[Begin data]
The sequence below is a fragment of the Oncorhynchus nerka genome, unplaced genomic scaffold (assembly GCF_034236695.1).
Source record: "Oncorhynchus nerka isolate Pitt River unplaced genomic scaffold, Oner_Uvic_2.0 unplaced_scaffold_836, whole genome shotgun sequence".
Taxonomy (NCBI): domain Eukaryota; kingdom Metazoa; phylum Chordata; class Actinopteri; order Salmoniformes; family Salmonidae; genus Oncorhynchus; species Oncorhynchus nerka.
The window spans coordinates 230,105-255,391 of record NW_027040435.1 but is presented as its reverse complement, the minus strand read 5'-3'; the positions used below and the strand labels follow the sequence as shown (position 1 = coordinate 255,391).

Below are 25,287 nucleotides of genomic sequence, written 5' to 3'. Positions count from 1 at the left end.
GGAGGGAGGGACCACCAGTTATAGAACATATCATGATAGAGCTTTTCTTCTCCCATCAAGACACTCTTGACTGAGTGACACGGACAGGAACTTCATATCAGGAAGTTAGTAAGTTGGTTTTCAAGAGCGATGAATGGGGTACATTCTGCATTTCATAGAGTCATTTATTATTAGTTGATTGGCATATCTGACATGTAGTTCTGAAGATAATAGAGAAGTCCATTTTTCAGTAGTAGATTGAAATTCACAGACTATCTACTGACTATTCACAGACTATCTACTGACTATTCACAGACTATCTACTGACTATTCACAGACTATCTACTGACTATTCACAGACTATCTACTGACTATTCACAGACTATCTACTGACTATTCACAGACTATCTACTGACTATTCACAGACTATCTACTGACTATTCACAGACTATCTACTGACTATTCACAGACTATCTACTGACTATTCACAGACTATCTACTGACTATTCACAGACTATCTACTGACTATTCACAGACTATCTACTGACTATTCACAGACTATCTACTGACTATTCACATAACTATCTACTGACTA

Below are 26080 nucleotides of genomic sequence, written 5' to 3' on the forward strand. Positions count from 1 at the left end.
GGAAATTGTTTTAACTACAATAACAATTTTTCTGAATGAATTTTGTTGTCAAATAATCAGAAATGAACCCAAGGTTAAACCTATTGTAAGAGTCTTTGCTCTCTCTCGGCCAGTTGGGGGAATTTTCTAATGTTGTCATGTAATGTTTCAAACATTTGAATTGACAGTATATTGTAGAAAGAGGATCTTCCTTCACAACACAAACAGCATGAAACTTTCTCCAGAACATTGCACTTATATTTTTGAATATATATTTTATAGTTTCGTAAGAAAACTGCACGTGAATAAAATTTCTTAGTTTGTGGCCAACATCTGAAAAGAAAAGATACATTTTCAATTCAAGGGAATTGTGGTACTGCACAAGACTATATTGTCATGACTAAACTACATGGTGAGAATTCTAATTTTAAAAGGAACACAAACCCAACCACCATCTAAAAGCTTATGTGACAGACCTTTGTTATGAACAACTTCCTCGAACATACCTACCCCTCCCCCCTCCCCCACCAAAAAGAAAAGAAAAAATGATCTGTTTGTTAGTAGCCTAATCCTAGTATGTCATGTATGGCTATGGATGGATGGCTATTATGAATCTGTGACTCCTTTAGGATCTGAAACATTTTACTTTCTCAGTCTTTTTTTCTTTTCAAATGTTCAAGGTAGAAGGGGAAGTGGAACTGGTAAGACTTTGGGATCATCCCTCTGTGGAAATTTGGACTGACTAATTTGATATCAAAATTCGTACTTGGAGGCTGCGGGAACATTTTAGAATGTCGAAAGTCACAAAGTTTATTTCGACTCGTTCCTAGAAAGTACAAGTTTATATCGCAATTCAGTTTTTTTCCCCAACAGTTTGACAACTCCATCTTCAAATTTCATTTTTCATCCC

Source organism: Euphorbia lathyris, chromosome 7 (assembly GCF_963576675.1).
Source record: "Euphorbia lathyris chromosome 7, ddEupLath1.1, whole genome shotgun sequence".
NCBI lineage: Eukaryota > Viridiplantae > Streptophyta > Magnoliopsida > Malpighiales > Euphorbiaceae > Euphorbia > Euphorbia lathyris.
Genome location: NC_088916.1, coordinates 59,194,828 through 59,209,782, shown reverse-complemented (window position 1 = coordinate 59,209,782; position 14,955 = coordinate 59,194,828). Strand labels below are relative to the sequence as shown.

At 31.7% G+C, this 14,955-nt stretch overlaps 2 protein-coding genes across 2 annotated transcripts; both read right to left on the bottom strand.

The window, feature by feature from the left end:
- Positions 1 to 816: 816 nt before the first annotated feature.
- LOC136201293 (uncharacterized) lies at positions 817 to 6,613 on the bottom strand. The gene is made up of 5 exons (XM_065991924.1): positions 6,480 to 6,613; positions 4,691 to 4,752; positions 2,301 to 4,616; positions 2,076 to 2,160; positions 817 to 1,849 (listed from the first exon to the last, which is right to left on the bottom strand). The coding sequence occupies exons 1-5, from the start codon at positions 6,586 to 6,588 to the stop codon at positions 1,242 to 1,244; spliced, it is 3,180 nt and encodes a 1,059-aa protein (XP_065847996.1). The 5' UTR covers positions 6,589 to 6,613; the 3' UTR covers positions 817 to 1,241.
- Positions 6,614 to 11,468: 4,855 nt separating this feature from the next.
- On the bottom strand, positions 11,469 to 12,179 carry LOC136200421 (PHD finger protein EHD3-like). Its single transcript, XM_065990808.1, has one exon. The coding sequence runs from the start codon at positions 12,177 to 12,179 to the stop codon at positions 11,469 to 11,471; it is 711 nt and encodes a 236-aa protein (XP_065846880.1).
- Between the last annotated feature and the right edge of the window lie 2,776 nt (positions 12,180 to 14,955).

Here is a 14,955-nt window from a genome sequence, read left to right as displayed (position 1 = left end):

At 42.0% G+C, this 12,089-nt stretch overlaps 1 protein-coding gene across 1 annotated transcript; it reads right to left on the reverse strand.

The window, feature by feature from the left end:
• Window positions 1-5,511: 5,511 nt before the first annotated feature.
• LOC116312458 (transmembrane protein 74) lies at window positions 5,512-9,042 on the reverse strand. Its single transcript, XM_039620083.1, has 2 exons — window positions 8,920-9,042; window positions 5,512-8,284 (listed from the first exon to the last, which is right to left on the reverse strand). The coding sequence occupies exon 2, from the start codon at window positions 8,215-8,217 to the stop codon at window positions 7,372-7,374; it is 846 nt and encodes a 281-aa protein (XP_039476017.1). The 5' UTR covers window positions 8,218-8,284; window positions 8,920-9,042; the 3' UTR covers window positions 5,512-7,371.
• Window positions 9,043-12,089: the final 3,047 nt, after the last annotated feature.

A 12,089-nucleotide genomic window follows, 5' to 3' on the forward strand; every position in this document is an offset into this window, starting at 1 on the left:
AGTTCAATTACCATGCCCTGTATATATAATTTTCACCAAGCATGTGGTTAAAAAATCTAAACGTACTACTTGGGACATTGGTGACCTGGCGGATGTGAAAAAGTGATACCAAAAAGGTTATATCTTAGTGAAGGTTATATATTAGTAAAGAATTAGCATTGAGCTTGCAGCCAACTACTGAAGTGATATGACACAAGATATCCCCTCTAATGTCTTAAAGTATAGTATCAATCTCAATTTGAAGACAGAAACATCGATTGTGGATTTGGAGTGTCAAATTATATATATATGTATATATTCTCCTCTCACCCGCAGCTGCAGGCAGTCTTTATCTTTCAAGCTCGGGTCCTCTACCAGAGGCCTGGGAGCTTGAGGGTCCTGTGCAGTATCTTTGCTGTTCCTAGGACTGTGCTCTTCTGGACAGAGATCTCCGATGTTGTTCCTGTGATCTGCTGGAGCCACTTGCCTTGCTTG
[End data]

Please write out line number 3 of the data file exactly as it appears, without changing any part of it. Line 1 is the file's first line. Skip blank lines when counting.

Taxonomy (NCBI): domain Eukaryota; kingdom Metazoa; phylum Chordata; class Actinopteri; order Salmoniformes; family Salmonidae; genus Oncorhynchus; species Oncorhynchus nerka.